“Although we don’t know what is going through Netanyahu’s mind, in the next election he is likely to win. He doesn’t need tensions with Iran to win.”
The presence of Iranian bases in Syria does pose an existential threat to Israel, as does the huge arsenal of Hezbollah in Lebanon.
On Thursday, Israeli army spokesman Jonathan Conricus said the Lebanese Shia movement likely possesses 130,000 rockets, which although “not accurate”, pose a significant threat to Israel.
More concerning for Israel is that Iran and Hezbollah are looking at ways to turn these “stupid rockets into precision-guided missiles”, which could lead to a hugely costly war for both Israel and Lebanon.
“The next Israel-Hezbollah war will be a catastrophe and Israeli officials are constantly warning about this when they say the home front needs to expect they will absorb a lot and the precision of Hezbollah’s weaponry is extremely worrying,” Tsurkov said.
“We now essentially have a situation of mutual deterrence. Both sides have so much firepower that they can really wreak havoc. Hezbollah can cause immense damage to Israel and Israel can destroy Lebanon, if it is allowed to do so by the international community.”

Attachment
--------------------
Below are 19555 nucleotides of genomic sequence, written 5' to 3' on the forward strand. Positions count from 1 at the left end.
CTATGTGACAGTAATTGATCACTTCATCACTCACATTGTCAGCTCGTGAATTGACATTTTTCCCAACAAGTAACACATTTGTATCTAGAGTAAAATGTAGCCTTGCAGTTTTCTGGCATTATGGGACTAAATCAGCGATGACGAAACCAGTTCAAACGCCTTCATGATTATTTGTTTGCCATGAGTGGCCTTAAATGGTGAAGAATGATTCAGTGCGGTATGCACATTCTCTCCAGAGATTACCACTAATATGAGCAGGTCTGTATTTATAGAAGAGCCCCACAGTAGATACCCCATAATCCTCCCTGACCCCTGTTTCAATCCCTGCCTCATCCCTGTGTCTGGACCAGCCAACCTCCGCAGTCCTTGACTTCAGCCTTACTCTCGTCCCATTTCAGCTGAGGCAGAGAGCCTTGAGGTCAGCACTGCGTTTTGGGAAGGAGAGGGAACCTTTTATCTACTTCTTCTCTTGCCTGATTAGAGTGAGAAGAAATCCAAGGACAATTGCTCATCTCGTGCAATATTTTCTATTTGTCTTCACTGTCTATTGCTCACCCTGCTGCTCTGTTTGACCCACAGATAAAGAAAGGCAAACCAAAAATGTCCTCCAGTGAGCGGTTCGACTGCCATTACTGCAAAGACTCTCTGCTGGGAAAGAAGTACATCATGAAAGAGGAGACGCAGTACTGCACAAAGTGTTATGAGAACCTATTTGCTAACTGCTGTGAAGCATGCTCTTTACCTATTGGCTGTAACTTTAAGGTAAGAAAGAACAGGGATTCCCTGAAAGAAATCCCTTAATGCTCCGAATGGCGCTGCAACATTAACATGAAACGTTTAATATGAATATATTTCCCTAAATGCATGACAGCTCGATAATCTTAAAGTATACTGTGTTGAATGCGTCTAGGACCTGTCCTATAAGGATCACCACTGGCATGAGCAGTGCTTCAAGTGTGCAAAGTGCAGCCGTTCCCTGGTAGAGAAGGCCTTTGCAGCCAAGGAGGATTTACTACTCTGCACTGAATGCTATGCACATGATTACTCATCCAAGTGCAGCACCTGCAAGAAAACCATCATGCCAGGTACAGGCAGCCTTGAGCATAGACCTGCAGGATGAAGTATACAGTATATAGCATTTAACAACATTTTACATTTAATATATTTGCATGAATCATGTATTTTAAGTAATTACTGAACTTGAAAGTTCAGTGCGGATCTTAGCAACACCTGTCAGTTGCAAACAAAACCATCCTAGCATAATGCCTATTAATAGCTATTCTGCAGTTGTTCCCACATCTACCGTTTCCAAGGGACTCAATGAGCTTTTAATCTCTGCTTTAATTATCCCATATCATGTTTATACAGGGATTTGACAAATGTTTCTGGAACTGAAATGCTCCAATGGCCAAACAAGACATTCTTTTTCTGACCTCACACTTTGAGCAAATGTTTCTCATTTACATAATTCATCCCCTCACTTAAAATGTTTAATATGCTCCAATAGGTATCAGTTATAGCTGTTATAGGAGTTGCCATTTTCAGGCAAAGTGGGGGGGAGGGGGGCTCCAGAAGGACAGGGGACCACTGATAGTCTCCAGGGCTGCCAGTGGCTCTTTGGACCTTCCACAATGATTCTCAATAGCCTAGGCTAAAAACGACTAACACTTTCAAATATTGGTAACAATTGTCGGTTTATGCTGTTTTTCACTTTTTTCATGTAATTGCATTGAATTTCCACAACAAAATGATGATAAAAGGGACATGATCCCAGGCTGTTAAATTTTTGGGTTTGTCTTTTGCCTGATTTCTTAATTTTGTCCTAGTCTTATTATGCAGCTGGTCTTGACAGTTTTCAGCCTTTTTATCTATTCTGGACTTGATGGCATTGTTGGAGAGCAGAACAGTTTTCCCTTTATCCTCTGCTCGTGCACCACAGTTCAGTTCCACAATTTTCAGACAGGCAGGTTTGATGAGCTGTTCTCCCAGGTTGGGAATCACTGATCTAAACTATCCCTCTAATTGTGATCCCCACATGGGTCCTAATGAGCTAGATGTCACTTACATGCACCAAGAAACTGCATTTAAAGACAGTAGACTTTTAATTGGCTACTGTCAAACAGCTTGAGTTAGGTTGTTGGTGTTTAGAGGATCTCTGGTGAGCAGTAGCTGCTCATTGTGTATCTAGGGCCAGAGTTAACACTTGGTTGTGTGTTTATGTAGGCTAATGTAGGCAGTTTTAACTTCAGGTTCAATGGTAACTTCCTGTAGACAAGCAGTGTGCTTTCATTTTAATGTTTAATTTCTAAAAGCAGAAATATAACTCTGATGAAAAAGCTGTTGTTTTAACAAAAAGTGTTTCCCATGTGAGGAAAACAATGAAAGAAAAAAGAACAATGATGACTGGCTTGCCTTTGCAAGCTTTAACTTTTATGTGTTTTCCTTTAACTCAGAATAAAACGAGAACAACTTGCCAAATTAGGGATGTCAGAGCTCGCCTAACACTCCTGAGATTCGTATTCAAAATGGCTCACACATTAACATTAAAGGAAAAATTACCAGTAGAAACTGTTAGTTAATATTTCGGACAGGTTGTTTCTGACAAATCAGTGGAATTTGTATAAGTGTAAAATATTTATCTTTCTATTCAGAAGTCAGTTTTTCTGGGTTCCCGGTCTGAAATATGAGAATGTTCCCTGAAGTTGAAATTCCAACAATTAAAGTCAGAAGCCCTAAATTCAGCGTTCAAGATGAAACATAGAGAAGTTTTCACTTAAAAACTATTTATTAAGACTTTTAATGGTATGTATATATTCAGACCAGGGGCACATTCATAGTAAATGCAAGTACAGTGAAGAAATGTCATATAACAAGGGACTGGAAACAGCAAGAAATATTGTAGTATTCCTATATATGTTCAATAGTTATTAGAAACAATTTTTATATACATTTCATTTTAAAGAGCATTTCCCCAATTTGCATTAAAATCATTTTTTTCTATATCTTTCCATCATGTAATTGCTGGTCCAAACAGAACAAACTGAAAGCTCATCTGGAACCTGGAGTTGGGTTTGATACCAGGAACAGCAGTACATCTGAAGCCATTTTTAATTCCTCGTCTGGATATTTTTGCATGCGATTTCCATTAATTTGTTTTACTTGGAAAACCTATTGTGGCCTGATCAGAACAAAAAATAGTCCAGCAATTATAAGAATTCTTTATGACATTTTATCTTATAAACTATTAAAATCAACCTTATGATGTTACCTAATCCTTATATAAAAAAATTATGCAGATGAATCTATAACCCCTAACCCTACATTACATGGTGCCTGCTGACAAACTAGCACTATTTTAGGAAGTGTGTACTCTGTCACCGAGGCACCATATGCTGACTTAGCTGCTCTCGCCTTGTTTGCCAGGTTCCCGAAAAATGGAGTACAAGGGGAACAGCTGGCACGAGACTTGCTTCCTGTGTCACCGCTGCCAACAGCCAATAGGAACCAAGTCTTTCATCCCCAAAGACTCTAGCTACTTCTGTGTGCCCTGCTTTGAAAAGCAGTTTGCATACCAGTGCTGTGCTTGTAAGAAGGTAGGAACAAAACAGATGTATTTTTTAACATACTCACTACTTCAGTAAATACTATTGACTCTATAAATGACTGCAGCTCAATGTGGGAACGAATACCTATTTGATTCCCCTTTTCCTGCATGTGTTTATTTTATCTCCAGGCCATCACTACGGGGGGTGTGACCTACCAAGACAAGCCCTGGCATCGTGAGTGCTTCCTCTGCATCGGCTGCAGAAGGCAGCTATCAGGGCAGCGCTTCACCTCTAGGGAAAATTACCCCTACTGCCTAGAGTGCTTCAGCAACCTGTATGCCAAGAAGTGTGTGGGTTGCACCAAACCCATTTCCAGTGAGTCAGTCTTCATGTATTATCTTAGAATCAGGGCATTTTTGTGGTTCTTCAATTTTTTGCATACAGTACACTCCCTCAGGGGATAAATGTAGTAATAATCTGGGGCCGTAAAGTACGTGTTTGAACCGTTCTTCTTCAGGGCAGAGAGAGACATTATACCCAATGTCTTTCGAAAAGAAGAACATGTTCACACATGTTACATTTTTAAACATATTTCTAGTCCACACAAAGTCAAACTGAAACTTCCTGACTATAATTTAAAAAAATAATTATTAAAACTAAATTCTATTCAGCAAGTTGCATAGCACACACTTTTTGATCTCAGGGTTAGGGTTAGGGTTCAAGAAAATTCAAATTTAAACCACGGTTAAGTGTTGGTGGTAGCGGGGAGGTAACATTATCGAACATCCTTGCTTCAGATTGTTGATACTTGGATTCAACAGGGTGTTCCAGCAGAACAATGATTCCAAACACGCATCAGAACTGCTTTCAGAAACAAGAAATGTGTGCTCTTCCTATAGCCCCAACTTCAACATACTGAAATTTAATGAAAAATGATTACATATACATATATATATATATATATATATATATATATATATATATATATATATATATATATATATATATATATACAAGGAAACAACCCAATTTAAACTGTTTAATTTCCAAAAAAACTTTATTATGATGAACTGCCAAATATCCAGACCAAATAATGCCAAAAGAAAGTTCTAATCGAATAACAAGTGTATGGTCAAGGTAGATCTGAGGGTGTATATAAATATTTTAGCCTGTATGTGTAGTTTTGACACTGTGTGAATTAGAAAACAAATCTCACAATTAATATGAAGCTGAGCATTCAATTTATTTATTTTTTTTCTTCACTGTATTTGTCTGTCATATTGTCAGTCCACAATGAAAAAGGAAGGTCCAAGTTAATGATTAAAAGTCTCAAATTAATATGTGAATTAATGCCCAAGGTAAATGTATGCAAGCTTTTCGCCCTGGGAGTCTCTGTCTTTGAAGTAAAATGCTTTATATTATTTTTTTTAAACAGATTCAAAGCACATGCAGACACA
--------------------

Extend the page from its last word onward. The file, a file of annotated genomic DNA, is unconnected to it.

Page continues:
This policy of stand-off between the two sides was shattered this weekend when Israel targeted Hezbollah in Lebanon and PMF forces in Iraq, a major departure from its usual policy of only striking Iranian-linked interests in Syria.
Hezbollah now feels that Israel violated the unofficial rules of the game.
A subsequent threat by Hezbollah leader Hassan Nasrallah against Israel will likely be acted upon and could lead to tense times for both countries.
“The likelihood of war erupting has definitely increased after the latest events. It is not just about the strike in Lebanon and those against Hezbollah in Syria, the Iranians and their non-state partners are feeling that their entire network is coming under attacks and I am sure they think they need to respond forcefully to signal to Israel this is not acceptable.”
This article has been adapted from its original source.